The partially disfigured reclining vishnu lintel still adorns the gopura but the Shiva Linga from the main tower sanctuary is now missing.
From Sadokkokthom Temple, it’s tempting to visit Aranyaprathet just opposite Poi Pet if for no other reason but to observe Cambodian life without actually crossing the border markets. These day, visitors come to Aranyaprathet for three main reasons: to try their luck in one of the casinos just over the border, to hail a Toyota Camry taxi for a Bt500 trip to Siem Reap to see Angkor Wat or to shop at Talat Rong Klua market for handicrafts and products from Tonle Sap, Vietnam and China.
It’s a hot and dusty market full of contradictions, with young Cambodians both selling their wares and begging for mercy. On the other side, buses with the names of casinos plastered on the windshield ferry gamblers across the border.
Around Aranyaprathet, there are a few more Khmer temples to be found. Since most are in ruins beyond restoration, they are better ignored. Instead, turn the car inland and head towards Prachin Buri on Highway 33.
Downtown Prachin Buri, just 155km from Bangkok, is a frenzied market town with ubiquitous restaurants, glassfront barber’s shops and beauty salons. A favourite spot with locals is the Bang Pakong River, which boasts countless riverfront restaurants, temples and a spectacular Chinese shrine on its banks.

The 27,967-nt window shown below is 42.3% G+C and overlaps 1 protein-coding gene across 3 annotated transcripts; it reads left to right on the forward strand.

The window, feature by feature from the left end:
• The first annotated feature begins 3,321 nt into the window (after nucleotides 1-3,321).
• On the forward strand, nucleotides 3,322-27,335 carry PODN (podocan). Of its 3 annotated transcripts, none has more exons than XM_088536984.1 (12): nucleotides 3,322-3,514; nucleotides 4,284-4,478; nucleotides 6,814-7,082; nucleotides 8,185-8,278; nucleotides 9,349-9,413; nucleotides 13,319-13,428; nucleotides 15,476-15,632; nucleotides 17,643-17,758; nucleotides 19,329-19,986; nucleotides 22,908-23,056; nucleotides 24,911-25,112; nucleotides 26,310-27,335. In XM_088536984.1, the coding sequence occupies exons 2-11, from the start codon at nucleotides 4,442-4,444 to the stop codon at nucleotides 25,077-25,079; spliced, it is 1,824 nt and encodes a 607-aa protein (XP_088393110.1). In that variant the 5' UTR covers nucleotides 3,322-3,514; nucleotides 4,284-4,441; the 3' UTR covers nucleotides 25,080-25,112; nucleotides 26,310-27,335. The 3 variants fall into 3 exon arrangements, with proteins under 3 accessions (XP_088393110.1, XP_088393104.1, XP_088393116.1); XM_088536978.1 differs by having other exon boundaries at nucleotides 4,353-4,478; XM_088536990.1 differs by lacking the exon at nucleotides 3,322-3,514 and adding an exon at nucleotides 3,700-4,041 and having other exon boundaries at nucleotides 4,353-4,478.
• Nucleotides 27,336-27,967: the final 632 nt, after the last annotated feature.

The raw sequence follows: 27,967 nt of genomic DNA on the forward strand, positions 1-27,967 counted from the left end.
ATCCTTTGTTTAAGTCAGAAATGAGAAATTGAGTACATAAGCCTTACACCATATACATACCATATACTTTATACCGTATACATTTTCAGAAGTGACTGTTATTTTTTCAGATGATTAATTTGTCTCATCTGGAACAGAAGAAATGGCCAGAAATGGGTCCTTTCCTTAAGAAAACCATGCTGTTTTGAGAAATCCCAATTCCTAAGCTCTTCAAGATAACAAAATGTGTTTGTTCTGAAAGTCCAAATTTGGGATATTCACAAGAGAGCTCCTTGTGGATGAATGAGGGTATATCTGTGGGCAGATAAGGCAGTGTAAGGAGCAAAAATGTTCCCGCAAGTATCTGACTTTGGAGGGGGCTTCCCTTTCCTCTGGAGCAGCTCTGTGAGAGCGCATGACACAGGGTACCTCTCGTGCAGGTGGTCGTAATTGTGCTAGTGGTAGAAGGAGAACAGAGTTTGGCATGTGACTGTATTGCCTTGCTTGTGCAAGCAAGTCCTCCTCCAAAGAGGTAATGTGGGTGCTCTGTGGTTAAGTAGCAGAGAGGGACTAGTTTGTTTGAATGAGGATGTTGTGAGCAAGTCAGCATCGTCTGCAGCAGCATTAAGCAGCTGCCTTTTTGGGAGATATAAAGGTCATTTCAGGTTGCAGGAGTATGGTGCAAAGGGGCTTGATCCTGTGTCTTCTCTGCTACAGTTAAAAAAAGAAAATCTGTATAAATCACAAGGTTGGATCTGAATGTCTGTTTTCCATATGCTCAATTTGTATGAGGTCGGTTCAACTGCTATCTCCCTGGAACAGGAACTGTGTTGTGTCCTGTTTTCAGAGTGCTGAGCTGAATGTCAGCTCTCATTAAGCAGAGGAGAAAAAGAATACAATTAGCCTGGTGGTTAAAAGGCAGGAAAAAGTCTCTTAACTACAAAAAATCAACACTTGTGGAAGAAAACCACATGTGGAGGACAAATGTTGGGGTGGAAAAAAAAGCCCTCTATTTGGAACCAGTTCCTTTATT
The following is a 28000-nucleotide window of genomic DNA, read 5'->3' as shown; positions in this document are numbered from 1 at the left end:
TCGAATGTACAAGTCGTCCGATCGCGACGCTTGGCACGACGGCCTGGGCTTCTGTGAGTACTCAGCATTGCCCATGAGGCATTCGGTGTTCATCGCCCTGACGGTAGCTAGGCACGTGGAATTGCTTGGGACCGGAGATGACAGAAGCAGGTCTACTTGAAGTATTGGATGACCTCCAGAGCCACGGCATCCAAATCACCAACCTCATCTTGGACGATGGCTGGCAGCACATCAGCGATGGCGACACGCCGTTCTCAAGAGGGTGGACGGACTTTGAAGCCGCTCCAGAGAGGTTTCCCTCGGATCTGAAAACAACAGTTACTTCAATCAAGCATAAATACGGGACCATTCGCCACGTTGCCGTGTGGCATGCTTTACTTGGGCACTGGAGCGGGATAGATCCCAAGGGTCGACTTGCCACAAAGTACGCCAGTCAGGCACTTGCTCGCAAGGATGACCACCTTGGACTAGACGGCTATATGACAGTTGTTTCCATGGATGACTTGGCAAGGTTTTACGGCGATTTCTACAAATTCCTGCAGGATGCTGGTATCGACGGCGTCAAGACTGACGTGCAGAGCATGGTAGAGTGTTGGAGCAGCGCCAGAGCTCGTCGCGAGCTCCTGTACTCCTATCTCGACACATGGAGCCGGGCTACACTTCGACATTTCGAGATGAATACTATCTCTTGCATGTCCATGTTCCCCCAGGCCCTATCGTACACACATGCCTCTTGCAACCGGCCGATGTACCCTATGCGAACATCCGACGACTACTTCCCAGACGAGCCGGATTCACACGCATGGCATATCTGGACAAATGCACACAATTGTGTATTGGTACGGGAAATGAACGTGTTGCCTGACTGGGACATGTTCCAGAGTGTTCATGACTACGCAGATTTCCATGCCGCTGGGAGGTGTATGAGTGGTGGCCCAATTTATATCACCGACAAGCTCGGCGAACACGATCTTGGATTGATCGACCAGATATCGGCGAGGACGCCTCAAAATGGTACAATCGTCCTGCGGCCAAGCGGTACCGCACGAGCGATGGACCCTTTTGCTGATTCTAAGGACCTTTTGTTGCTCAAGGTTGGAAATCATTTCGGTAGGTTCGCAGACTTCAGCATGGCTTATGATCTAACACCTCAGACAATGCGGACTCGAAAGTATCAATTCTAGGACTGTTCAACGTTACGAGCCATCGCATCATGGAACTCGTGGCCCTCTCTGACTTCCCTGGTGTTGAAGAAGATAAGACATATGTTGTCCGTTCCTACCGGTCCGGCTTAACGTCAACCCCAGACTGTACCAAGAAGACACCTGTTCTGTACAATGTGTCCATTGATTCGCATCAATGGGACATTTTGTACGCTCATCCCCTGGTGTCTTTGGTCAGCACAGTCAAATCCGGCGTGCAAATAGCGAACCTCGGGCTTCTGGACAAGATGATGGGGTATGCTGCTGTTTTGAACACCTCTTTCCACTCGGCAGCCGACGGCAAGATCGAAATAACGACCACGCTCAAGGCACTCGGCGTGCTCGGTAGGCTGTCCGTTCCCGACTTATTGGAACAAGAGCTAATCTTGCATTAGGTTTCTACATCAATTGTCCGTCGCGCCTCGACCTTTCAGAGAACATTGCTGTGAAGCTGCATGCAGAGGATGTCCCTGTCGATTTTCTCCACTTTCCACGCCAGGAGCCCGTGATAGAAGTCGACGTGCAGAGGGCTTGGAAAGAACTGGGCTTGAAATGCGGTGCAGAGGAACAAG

One of the best known attractions is Chaophraya Abhaibhubejhr Hospital, home to the renowned colonialstyle Chaophraya Abhaibhubejhr building. Built in 1909 as a residence for King Rama V on his next visit to Prachin Buri, it was never graced by the monarch, as he passed away the following year. However, it did serve other members of the royal family including King Rama VI who visited in 1911.
Named after the son of the Cambodian ruler of Battambang who served the Fifth King when this city and other parts of Cambodia came under Siam’s rule, the hospital is now known as a centre of traditional Thai medicine and produces the kingdom’s best known line of herbal products.
From Prachin Buri, it’s an easy drive south on Road 319 to the ancient Dvaravati city of Si Mahosot. Or, if you’ve had enough of history, can head northwards on Road 3077 to Khao Yai National Park with its renowned waterfalls, camping sites and wildlife observation stations
A favourite stopover on the northern route is Haeo Narok waterfall (literally “the hellish abyss”), which made the headlines some years ago when some hapless elephant calves strayed off the beaten track and fell 60 metres to their death.
Heading back to the urban sprawl, you either exit on the other side of the national park, in Pak Chong, Nakhon Ratchasima, and pop into Choke Chai farm for some tasty ice cream made from real milk, or make your way back to Prachin Buri and admire King Naresuan Shrine right at the intersection of Road 3077 and Highway 33.
After that, follow the highway for 15km to Nong Chaom fruit market, then turn left into Road 319 for Bangkok with a stop at Si Mahosot ancient city.
Prachin Buri and Sa Kaeo make for an incredible driving experience and a great weekend stay – check them out while the weather is still pleasantly cool and the showers still frequent.